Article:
A recent gathering of the House of Commons Science and Technology Committee was attended by our man in Westminster, Sir Charles ‘Chatty’ Chatterton MP. Here he gives TCW Defending Freedom his report . . .
INEXPLICABLY, I have found myself on the House’s Science and Technology Committee.
I have to say I was very surprised to be asked to become a member. My secretary, Catherine, caters for my technological needs and I have always had an aversion to matters scientific. I think this began when I saw my grandfather, the seventh baronet, stagger into the orangery after blowing off his lower right arm. He had been experimenting with home-made explosive devices to deter poachers who had plundered the estate’s pheasants, and had obviously underestimated the volatility of his compound. To my grandfather’s credit he never complained about his loss and to make the best of what was left of the severed limb he ordered a rather impressive engraved teak stump from Gillow’s, Lancaster’s esteemed furniture makers. The wooden prosthetic now adorns the hallway at Tittleham Hall and may be used as a hat stand.
It was that unfortunate incident as much as anything which persuaded me to leave the study of alchemy and the search for the philosopher’s stone to the boffins. That wise decision allowed me to concentrate on a classical education which involved splendid times studying matters of interest in the galleries and villas of Rome, Athens and Florence.
I must confess, the purpose of the committee is something of a mystery to me. We sit there doing our best to feign attention whilst someone with an ill-fitting suit and bulging eyes witters on about some research or other known only to them and a handful of like-minded grant seekers.
The committee chairman is a failed ex-minister by the name of Greg Clark. He has a saturnine, owl-like demeanour. With a degree in the dismal pseudo-science of economics, his countenance comes as no surprise. I posit that he probably knows as much about phlogiston and miasma as do I.
Other members include a pretty young socialist called Zara Raison or Sultana, I forget which it is, whom I initially mistook for a visiting sixth-former, and Rebecca Long Covid or Bailey, a Corbyn type with the look of a petulant librarian who has swallowed a wasp. The only member who pretends to know what is going on is one of ours called Clarkson. He has all the hallmarks of one of the nerdy drones beloved of Central Office. There are eight others on the committee, none of whom I would care to have next to me in the trenches.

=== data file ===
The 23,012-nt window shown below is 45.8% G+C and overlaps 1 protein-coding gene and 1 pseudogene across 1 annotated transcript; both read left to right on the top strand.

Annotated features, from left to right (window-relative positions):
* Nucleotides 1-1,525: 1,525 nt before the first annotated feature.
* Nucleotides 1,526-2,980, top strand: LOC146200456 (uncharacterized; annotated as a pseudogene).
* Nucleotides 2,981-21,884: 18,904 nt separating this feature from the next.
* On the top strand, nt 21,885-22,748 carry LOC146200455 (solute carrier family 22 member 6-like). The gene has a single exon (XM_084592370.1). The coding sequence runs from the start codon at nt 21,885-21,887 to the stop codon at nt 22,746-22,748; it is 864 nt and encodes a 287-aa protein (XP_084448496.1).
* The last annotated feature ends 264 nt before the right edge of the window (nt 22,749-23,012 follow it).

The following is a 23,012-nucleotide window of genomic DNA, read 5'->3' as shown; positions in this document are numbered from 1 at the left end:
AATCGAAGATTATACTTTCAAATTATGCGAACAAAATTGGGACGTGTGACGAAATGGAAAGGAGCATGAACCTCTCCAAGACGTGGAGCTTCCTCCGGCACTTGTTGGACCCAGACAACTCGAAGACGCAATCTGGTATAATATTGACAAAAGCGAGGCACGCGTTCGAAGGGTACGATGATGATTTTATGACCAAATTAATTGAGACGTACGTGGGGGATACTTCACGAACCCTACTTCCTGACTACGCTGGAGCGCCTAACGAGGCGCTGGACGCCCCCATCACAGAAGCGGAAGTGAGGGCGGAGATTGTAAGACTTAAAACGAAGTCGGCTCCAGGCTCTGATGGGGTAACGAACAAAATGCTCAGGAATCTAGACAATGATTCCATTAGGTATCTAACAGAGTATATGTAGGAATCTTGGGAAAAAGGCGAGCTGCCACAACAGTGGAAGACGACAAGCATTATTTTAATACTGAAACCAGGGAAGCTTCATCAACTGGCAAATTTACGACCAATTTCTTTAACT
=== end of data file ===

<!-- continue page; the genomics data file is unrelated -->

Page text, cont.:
At our most recent meeting, I was startled to learn that the expert witness was none other than the ubiquitous Professor Pantsdown, Neil Ferguson. He had been invited to talk about something called ‘Reproducibility and Research Integrity’. I suggested to the chairman that there must have been some mistake, and it was the equivalent of the Sanhedrin asking Herod to give them advice about baby-sitting, or Help the Aged asking Harold Shipman for recommendations about care for the elderly. Apparently, despite his lamentable record, someone in the department thinks highly of Ferguson and his prognostications emanating from his dabbling many years ago with a Sinclair ZX81 or one of those Amstrad gizmos.
After an hour of unbelievable statistics and unbearable tosh, he was followed by an equally obtuse American, Hiram Paddlesteamer III, Professor in Gender Discombobulation and White Supremacy at the KFC Colonel Sanders University in Cripple Creek, Colorado. What he talked about is anyone’s guess and I could sense the irritation in the chairman’s voice when he asked the speaker to explain what he meant by ‘paradigms of incongruity in the parallelograms of diversity are far away but close at hand in images of elsewhere’. The professor’s performance reminded me that Colorado has legalised the use of hallucinogenic drugs.
As the morning dragged on I could see that the Scottish Nationalist harridan opposite me had the same longing as me to seek refuge in Annie’s Bar. Eventually, our synchronised table tapping, combined with non-verbal pleadings and coordinated yawning, impelled our chairman to curtail the proceedings.